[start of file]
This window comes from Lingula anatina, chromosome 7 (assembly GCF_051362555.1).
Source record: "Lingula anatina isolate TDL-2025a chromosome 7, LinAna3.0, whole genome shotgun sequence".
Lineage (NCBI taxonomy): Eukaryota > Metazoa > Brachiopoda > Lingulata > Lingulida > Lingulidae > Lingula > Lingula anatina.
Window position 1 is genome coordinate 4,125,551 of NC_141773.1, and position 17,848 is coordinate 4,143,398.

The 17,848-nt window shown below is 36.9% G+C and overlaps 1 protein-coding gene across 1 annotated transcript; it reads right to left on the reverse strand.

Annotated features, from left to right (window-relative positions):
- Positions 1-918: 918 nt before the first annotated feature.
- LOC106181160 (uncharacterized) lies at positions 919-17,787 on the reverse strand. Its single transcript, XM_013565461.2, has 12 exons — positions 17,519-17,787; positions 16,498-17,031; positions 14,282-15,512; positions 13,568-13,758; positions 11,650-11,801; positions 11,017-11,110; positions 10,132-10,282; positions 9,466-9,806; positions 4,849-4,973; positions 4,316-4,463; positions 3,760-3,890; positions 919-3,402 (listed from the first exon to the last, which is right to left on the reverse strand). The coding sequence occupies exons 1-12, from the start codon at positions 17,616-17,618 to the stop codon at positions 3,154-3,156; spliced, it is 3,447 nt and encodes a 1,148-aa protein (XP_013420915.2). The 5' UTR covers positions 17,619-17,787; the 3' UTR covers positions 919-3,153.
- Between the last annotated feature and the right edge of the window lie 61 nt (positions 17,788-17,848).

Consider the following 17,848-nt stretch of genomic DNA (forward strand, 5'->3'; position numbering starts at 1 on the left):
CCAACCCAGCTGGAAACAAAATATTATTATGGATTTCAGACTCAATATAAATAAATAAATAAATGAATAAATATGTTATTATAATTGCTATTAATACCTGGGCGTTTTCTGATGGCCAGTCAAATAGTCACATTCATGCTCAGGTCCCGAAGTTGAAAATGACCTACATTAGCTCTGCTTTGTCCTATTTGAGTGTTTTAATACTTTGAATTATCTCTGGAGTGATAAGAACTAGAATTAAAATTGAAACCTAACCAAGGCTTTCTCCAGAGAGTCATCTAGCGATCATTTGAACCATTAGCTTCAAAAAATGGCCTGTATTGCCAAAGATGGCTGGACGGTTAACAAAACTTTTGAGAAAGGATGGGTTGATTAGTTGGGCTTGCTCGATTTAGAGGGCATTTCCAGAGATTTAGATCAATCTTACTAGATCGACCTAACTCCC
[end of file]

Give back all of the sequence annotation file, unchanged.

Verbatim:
This window comes from Lingula anatina, chromosome 7 (assembly GCF_051362555.1).
Source record: "Lingula anatina isolate TDL-2025a chromosome 7, LinAna3.0, whole genome shotgun sequence".
Lineage (NCBI taxonomy): Eukaryota > Metazoa > Brachiopoda > Lingulata > Lingulida > Lingulidae > Lingula > Lingula anatina.
Window position 1 is genome coordinate 4,125,551 of NC_141773.1, and position 17,848 is coordinate 4,143,398.

The 17,848-nt window shown below is 36.9% G+C and overlaps 1 protein-coding gene across 1 annotated transcript; it reads right to left on the reverse strand.

Annotated features, from left to right (window-relative positions):
- Positions 1-918: 918 nt before the first annotated feature.
- LOC106181160 (uncharacterized) lies at positions 919-17,787 on the reverse strand. Its single transcript, XM_013565461.2, has 12 exons — positions 17,519-17,787; positions 16,498-17,031; positions 14,282-15,512; positions 13,568-13,758; positions 11,650-11,801; positions 11,017-11,110; positions 10,132-10,282; positions 9,466-9,806; positions 4,849-4,973; positions 4,316-4,463; positions 3,760-3,890; positions 919-3,402 (listed from the first exon to the last, which is right to left on the reverse strand). The coding sequence occupies exons 1-12, from the start codon at positions 17,616-17,618 to the stop codon at positions 3,154-3,156; spliced, it is 3,447 nt and encodes a 1,148-aa protein (XP_013420915.2). The 5' UTR covers positions 17,619-17,787; the 3' UTR covers positions 919-3,153.
- Between the last annotated feature and the right edge of the window lie 61 nt (positions 17,788-17,848).

Consider the following 17,848-nt stretch of genomic DNA (forward strand, 5'->3'; position numbering starts at 1 on the left):
CCAACCCAGCTGGAAACAAAATATTATTATGGATTTCAGACTCAATATAAATAAATAAATAAATGAATAAATATGTTATTATAATTGCTATTAATACCTGGGCGTTTTCTGATGGCCAGTCAAATAGTCACATTCATGCTCAGGTCCCGAAGTTGAAAATGACCTACATTAGCTCTGCTTTGTCCTATTTGAGTGTTTTAATACTTTGAATTATCTCTGGAGTGATAAGAACTAGAATTAAAATTGAAACCTAACCAAGGCTTTCTCCAGAGAGTCATCTAGCGATCATTTGAACCATTAGCTTCAAAAAATGGCCTGTATTGCCAAAGATGGCTGGACGGTTAACAAAACTTTTGAGAAAGGATGGGTTGATTAGTTGGGCTTGCTCGATTTAGAGGGCATTTCCAGAGATTTAGATCAATCTTACTAGATCGACCTAACTCCC